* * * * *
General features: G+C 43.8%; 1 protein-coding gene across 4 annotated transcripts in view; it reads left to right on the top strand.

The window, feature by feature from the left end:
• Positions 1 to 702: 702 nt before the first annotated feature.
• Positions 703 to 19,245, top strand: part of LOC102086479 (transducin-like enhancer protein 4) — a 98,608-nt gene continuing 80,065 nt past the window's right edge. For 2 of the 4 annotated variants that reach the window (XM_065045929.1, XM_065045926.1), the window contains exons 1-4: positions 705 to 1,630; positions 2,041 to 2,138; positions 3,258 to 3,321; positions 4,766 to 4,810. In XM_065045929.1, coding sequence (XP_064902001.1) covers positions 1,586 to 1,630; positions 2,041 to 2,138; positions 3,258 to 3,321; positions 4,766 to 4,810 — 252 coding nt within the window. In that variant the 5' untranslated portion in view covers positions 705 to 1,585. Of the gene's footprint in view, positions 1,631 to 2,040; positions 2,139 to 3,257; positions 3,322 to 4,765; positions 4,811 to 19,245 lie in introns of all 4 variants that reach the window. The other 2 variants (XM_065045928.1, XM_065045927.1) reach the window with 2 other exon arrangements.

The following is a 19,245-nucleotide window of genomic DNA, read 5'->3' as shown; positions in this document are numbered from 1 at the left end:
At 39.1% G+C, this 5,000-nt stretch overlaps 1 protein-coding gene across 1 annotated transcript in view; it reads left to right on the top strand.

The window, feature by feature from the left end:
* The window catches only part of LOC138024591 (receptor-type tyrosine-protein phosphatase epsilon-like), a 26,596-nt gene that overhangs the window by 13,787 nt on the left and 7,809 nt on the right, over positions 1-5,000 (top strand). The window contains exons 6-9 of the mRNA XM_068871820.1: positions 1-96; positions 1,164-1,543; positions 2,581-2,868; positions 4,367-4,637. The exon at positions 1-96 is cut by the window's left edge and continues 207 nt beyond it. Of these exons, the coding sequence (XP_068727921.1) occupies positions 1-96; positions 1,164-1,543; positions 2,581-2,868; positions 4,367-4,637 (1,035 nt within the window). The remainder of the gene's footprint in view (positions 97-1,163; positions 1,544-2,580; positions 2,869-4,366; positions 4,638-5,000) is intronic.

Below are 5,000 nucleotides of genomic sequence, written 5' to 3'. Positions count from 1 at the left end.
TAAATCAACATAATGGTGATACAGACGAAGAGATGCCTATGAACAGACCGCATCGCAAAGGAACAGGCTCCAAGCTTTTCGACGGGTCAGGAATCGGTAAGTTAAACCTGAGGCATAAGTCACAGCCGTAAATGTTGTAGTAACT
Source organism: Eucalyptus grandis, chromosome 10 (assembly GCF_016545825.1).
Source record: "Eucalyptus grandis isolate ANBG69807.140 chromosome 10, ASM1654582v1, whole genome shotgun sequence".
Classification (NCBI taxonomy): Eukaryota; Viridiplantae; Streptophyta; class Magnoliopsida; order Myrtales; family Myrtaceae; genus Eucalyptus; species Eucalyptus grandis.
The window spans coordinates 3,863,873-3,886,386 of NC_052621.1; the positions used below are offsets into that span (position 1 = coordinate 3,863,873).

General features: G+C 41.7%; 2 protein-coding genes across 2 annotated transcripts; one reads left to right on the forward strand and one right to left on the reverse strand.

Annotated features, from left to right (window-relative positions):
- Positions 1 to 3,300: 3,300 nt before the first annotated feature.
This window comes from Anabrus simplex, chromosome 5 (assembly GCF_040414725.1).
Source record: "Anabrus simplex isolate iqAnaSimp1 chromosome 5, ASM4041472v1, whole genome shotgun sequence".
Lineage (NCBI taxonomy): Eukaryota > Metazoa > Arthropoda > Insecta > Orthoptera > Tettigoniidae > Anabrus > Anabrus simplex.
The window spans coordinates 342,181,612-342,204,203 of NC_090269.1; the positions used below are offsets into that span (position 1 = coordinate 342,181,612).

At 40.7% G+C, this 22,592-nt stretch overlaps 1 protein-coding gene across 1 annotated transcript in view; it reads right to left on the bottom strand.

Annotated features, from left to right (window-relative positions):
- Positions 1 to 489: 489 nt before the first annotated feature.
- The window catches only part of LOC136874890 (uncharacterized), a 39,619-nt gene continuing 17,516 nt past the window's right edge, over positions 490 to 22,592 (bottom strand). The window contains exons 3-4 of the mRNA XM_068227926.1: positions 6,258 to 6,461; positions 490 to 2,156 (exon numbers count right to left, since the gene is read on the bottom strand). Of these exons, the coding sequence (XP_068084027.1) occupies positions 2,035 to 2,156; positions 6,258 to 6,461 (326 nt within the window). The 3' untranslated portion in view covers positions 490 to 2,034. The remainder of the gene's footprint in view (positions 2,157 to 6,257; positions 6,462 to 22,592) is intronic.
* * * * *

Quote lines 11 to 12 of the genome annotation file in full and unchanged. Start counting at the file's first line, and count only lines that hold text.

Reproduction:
Source organism: Eucalyptus grandis, chromosome 10 (assembly GCF_016545825.1).
Source record: "Eucalyptus grandis isolate ANBG69807.140 chromosome 10, ASM1654582v1, whole genome shotgun sequence".